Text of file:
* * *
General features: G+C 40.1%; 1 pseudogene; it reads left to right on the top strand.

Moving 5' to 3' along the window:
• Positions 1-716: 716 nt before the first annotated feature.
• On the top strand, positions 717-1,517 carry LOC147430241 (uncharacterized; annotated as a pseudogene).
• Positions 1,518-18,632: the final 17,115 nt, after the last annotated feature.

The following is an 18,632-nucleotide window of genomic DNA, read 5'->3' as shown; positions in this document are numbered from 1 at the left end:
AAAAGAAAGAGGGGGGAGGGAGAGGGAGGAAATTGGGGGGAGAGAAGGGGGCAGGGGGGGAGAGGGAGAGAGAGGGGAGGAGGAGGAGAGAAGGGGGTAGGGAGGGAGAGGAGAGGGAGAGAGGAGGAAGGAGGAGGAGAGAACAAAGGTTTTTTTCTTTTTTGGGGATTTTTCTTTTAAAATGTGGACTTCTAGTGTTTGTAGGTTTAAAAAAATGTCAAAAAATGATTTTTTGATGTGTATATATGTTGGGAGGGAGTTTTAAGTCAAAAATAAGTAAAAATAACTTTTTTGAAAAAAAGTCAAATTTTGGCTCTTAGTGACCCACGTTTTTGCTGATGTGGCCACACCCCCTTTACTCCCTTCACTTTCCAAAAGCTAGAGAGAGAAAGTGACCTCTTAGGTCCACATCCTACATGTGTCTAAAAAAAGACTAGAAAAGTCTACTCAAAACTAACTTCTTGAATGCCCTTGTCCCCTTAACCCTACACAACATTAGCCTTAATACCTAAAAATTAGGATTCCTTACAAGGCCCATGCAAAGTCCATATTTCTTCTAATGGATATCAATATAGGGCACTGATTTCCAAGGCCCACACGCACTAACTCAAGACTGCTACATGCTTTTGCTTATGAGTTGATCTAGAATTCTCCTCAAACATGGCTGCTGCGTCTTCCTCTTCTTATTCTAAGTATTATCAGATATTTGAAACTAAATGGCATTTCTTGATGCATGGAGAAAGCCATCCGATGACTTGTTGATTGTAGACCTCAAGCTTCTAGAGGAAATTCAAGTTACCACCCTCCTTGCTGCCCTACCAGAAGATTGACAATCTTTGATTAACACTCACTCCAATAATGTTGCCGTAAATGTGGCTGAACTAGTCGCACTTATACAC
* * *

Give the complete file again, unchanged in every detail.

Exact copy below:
General features: G+C 40.1%; 1 pseudogene; it reads left to right on the top strand.

Moving 5' to 3' along the window:
• Positions 1-716: 716 nt before the first annotated feature.
• On the top strand, positions 717-1,517 carry LOC147430241 (uncharacterized; annotated as a pseudogene).
• Positions 1,518-18,632: the final 17,115 nt, after the last annotated feature.

The following is an 18,632-nucleotide window of genomic DNA, read 5'->3' as shown; positions in this document are numbered from 1 at the left end:
AAAAGAAAGAGGGGGGAGGGAGAGGGAGGAAATTGGGGGGAGAGAAGGGGGCAGGGGGGGAGAGGGAGAGAGAGGGGAGGAGGAGGAGAGAAGGGGGTAGGGAGGGAGAGGAGAGGGAGAGAGGAGGAAGGAGGAGGAGAGAACAAAGGTTTTTTTCTTTTTTGGGGATTTTTCTTTTAAAATGTGGACTTCTAGTGTTTGTAGGTTTAAAAAAATGTCAAAAAATGATTTTTTGATGTGTATATATGTTGGGAGGGAGTTTTAAGTCAAAAATAAGTAAAAATAACTTTTTTGAAAAAAAGTCAAATTTTGGCTCTTAGTGACCCACGTTTTTGCTGATGTGGCCACACCCCCTTTACTCCCTTCACTTTCCAAAAGCTAGAGAGAGAAAGTGACCTCTTAGGTCCACATCCTACATGTGTCTAAAAAAAGACTAGAAAAGTCTACTCAAAACTAACTTCTTGAATGCCCTTGTCCCCTTAACCCTACACAACATTAGCCTTAATACCTAAAAATTAGGATTCCTTACAAGGCCCATGCAAAGTCCATATTTCTTCTAATGGATATCAATATAGGGCACTGATTTCCAAGGCCCACACGCACTAACTCAAGACTGCTACATGCTTTTGCTTATGAGTTGATCTAGAATTCTCCTCAAACATGGCTGCTGCGTCTTCCTCTTCTTATTCTAAGTATTATCAGATATTTGAAACTAAATGGCATTTCTTGATGCATGGAGAAAGCCATCCGATGACTTGTTGATTGTAGACCTCAAGCTTCTAGAGGAAATTCAAGTTACCACCCTCCTTGCTGCCCTACCAGAAGATTGACAATCTTTGATTAACACTCACTCCAATAATGTTGCCGTAAATGTGGCTGAACTAGTCGCACTTATACAC